I can as well very well imagine a long-wheelbase version, especially for growing markets such as China and Russia. We also think that a plug-in hybrid concept would fit well with the Panamera.
Stretching a sedan’s wheelbase and adding a larger battery and plug-in equipment is all relatively easy, and because such upgrades will play well in the not-especially-sports-car-friendly growth markets of China and Russia, that’s the priority. Further arguments for plug-in and hybrid developement: increasing emissions standards. Mueller notes
We are planning a hybrid concept in each model line. As already mentioned, we’re thinking about a plug-in hybrid variant of the Panamera. That would be the first of its kind in its premium sedan segment. With the 911, sportiness remains center stage. Thus we are planning a mild-hybrid variant (an automatic start-stop function) here at first.
Should it become apparent by 2020 that 20 percent of all new cars will already be electrically driven then you can take it that Porsche will also be challenging for 20 percent of its sales with electric vehicles. But I’m figuring on a total EV share closer to between 3 percent and 5 percent by 2020. We are now almost over the initial hype before the business has really got started. But we are not closing our minds to this development. If by 2050 a manufacturer’s average fuel consumption is not allowed to exceed 0.9 litres per 100 kilometers and the CO2 emissions per kilometer are at 20 grams then we have to prepare ourselves for this in good time.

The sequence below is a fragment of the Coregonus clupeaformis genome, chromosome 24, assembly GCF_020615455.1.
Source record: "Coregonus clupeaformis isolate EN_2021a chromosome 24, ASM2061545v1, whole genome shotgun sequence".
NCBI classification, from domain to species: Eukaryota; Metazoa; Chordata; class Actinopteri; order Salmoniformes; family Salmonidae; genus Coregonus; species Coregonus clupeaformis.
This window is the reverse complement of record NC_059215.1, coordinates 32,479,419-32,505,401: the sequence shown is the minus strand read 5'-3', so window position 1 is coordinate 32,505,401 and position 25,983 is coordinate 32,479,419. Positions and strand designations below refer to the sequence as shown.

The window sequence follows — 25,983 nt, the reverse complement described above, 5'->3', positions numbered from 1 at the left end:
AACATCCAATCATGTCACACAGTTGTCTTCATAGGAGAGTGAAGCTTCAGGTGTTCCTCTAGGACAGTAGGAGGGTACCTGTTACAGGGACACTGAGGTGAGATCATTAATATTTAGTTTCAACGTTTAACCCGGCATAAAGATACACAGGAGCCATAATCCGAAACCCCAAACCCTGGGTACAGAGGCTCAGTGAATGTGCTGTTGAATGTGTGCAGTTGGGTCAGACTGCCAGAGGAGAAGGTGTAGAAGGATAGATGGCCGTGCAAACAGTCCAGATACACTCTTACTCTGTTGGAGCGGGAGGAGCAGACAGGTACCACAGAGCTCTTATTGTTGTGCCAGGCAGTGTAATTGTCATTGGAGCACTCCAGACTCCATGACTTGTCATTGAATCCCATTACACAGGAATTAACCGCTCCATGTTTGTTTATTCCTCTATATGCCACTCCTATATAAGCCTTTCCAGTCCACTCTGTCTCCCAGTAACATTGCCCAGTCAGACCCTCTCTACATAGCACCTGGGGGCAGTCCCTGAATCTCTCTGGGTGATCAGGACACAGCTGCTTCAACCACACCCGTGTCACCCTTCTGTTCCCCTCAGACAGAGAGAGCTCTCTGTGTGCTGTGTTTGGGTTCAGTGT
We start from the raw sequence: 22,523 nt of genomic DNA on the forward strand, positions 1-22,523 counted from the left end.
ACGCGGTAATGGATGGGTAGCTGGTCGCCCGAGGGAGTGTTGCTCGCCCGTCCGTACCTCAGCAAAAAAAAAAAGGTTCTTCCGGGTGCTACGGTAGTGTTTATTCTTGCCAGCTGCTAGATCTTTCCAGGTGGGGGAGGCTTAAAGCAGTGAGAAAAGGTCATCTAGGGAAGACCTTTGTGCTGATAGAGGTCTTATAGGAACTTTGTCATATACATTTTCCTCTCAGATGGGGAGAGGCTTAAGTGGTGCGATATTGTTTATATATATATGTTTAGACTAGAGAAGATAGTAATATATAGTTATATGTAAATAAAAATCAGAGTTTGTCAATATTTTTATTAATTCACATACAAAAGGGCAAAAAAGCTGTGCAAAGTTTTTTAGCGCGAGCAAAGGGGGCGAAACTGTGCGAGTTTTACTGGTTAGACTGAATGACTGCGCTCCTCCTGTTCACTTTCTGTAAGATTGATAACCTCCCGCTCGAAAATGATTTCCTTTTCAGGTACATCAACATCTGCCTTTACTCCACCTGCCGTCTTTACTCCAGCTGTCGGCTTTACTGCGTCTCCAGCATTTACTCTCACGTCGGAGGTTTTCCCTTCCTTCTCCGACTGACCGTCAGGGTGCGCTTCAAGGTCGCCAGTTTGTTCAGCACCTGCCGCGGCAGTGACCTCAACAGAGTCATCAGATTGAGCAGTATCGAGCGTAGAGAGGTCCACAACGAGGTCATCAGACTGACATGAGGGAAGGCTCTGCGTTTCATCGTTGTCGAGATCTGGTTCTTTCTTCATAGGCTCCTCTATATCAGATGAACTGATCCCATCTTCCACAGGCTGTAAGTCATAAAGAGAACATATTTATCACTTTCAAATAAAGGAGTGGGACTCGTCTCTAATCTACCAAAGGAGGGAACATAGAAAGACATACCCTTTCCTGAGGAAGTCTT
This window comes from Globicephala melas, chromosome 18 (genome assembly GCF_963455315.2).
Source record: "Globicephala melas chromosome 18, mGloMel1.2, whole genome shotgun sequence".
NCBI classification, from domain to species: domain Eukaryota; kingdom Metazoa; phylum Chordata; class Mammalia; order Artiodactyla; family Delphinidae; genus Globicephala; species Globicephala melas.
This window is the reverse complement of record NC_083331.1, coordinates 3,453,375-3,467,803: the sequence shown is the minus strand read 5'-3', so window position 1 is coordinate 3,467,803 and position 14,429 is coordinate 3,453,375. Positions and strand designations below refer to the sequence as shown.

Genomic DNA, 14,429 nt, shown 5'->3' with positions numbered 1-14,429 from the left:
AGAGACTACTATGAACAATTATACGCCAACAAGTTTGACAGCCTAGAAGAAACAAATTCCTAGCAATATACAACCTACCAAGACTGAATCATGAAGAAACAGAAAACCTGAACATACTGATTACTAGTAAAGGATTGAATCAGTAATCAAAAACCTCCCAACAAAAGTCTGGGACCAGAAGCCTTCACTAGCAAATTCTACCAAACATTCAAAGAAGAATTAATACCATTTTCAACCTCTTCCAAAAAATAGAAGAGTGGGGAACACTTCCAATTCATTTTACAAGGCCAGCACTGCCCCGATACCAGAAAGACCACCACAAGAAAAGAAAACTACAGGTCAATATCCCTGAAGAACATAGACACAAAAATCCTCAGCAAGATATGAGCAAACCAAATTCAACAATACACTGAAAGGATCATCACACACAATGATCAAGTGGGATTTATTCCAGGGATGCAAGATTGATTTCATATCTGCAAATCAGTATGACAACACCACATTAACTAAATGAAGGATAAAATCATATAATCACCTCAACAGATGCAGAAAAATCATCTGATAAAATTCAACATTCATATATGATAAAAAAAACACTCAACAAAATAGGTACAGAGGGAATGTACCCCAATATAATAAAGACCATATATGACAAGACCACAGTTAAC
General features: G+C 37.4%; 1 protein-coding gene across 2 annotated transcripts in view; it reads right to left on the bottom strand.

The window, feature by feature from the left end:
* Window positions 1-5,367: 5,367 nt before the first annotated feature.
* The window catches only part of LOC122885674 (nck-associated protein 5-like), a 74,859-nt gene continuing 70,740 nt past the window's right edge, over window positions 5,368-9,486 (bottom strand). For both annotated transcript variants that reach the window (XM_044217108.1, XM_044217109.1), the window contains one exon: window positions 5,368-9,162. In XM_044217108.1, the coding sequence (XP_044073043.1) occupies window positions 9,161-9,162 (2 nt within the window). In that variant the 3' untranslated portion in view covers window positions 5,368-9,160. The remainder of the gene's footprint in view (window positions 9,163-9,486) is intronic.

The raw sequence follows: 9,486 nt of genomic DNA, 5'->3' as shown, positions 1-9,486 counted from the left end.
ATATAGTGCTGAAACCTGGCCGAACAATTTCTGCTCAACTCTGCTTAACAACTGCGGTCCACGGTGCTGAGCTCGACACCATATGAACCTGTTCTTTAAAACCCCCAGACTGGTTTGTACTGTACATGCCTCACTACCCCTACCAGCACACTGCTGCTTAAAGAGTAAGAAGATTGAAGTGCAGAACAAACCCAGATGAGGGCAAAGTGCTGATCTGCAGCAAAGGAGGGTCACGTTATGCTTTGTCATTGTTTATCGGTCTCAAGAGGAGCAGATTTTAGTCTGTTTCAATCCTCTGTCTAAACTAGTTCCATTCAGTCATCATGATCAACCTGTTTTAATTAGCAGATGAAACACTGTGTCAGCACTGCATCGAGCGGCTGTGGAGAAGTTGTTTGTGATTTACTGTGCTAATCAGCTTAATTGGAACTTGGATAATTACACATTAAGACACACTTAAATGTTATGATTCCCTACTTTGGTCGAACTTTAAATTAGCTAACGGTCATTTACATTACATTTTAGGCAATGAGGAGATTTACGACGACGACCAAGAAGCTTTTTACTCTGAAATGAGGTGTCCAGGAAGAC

Even when it comes to its highest-end supercar, Porsche thinks profit first. Mueller reveals that Porsche’s last hypercar, the Carrera GT, cost €120m to develop and implies that the forthcoming 918 Spyder will have a similar development cost, plus the additional cost of developing its hybrid drivetrain. And since the 918 will cost at least €600k and 918 models will be produced, Porsche’s looking at well over €550m in revenue from its range-topping hybrid hypercar (again, before hybrid drivetrain development).
But after the new 911, the LWB plug-in Panamera and the 918, Porsche may be facing its biggest profitability challenge yet in the form of “Project Mimo,” the long-rumored “baby Boxster.” That vehicle is said to be based on an architecture that could be shared with VW, but Mueller has more historical connotations to implant in the minds of consumers, calling it
a legitimate successor to the Porsche 550 – namely a small mid-engine sports car. Actually I couldn’t imagine a better name for a small roadster like that than the 550. But we’re just in the assessment phase.
And what are the competitors for this “modern 550”?
To be honest, very few. In another price bracket, there are models around such as the Mazda MX-5 with a segment share of just under 50 percent. We think that there is still a lot of room for Porsche and one VW sister model.
Competing at the Mazda Miata price point is going to be a huge challenge for Porsche, especially if there’s going to be a cheaper VW version keeping them honest. Of all the brand’s future plans, this is the one that seems most out of its current pattern of minimal development, maximum variation and premium pricing. It’s also the model that seems most intriguing. We’ll be curious to see if Porsche is able to add affordability to its values of sportiness and profitability.